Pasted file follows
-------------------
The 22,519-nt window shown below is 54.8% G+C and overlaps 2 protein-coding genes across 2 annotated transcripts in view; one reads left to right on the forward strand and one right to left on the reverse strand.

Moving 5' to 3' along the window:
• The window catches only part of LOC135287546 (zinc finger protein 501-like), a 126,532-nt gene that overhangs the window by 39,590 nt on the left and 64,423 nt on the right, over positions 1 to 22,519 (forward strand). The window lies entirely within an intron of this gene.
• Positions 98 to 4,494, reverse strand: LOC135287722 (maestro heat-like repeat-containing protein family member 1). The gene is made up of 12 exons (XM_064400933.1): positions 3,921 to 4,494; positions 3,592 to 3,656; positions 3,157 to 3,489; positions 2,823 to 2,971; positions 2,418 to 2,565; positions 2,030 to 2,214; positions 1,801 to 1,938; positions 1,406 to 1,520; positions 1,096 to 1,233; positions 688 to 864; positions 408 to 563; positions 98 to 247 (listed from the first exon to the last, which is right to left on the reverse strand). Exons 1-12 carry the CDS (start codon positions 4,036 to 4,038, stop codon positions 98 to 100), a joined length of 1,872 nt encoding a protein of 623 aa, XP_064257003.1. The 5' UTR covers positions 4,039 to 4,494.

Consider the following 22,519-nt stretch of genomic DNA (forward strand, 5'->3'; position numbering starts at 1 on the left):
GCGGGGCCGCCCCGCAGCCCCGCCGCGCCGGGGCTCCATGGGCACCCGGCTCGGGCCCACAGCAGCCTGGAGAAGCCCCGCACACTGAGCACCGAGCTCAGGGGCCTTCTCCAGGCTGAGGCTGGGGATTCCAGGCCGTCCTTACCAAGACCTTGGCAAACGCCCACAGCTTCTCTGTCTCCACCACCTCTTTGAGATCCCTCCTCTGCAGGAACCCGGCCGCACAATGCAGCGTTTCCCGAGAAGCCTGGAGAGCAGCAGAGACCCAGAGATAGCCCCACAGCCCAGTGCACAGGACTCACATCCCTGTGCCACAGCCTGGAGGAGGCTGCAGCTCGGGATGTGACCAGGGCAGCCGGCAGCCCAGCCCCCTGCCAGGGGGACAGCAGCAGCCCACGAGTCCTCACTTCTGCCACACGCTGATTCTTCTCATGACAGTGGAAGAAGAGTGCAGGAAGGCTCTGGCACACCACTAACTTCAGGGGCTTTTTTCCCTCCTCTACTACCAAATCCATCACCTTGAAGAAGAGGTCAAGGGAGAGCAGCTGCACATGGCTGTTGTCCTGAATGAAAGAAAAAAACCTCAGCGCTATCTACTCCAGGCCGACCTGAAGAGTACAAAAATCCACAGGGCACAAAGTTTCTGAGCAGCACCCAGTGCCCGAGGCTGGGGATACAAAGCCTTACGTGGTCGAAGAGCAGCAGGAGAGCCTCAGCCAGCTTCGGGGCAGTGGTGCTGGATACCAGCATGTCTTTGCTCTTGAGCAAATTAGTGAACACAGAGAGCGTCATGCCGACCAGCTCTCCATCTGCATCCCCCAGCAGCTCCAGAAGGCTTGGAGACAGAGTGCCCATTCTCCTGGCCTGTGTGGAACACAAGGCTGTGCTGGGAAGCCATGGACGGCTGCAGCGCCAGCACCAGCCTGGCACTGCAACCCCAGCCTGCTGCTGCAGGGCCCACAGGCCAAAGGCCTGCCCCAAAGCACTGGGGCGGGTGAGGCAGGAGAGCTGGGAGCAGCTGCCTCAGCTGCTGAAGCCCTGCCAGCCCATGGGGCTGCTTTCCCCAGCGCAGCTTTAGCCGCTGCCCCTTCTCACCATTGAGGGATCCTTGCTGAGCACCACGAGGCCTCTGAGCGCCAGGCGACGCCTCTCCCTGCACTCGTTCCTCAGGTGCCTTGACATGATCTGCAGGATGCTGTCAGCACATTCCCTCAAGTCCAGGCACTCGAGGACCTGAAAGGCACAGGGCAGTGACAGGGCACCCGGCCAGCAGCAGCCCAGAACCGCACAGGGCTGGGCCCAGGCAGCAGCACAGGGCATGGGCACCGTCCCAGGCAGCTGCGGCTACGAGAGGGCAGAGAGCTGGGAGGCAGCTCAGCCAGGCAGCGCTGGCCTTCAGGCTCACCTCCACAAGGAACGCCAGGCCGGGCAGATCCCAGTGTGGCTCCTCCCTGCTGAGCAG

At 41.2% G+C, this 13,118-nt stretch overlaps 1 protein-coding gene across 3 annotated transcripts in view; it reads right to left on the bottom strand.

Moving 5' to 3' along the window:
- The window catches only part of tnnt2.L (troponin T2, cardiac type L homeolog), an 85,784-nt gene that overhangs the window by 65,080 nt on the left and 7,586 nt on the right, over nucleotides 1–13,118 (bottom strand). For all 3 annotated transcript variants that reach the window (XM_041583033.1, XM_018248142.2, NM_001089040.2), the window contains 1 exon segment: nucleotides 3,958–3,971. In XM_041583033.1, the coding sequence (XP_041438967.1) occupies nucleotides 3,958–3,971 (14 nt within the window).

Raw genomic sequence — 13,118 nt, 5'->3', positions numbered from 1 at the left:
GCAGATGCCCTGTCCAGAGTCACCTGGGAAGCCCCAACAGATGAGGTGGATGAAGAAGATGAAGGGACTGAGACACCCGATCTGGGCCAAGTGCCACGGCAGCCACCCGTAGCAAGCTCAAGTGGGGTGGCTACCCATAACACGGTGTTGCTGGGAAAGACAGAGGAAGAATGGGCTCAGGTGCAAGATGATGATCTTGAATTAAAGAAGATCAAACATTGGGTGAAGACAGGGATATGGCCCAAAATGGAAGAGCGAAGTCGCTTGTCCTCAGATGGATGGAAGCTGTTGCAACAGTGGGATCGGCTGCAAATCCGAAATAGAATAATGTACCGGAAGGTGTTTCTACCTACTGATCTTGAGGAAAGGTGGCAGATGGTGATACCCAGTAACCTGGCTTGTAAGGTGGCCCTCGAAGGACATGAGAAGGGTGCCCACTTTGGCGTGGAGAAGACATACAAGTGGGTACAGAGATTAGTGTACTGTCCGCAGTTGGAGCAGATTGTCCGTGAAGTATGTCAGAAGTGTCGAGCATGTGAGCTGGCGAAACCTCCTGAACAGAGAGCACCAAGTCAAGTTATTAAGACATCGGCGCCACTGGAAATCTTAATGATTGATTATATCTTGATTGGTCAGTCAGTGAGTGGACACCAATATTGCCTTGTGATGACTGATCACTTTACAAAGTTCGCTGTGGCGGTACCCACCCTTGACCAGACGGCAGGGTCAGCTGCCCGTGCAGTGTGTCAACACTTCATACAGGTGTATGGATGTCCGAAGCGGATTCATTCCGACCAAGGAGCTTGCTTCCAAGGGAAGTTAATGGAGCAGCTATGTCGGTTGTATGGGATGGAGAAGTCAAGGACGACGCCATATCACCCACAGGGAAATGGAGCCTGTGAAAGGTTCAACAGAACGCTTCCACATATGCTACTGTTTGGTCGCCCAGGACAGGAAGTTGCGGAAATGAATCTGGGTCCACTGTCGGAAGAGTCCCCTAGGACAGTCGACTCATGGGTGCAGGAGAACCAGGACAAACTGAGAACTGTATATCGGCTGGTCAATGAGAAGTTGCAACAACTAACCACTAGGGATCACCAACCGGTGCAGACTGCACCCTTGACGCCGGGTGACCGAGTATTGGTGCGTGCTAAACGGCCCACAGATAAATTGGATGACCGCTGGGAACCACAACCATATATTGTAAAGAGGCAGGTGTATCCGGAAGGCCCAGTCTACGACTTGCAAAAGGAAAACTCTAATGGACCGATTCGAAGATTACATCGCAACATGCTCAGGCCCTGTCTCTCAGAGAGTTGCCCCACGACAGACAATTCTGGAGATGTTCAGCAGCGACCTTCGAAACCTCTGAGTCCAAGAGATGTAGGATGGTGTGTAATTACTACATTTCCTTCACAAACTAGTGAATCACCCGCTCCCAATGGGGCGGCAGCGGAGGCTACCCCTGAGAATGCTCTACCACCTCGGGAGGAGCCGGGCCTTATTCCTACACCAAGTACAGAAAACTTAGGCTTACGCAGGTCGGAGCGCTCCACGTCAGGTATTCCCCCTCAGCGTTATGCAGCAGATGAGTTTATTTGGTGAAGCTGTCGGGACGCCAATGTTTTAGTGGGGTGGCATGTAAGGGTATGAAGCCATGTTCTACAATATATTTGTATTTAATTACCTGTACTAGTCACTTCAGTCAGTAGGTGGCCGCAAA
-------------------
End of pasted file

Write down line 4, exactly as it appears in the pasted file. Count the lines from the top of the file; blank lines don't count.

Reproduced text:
• Positions 98 to 4,494, reverse strand: LOC135287722 (maestro heat-like repeat-containing protein family member 1). The gene is made up of 12 exons (XM_064400933.1): positions 3,921 to 4,494; positions 3,592 to 3,656; positions 3,157 to 3,489; positions 2,823 to 2,971; positions 2,418 to 2,565; positions 2,030 to 2,214; positions 1,801 to 1,938; positions 1,406 to 1,520; positions 1,096 to 1,233; positions 688 to 864; positions 408 to 563; positions 98 to 247 (listed from the first exon to the last, which is right to left on the reverse strand). Exons 1-12 carry the CDS (start codon positions 4,036 to 4,038, stop codon positions 98 to 100), a joined length of 1,872 nt encoding a protein of 623 aa, XP_064257003.1. The 5' UTR covers positions 4,039 to 4,494.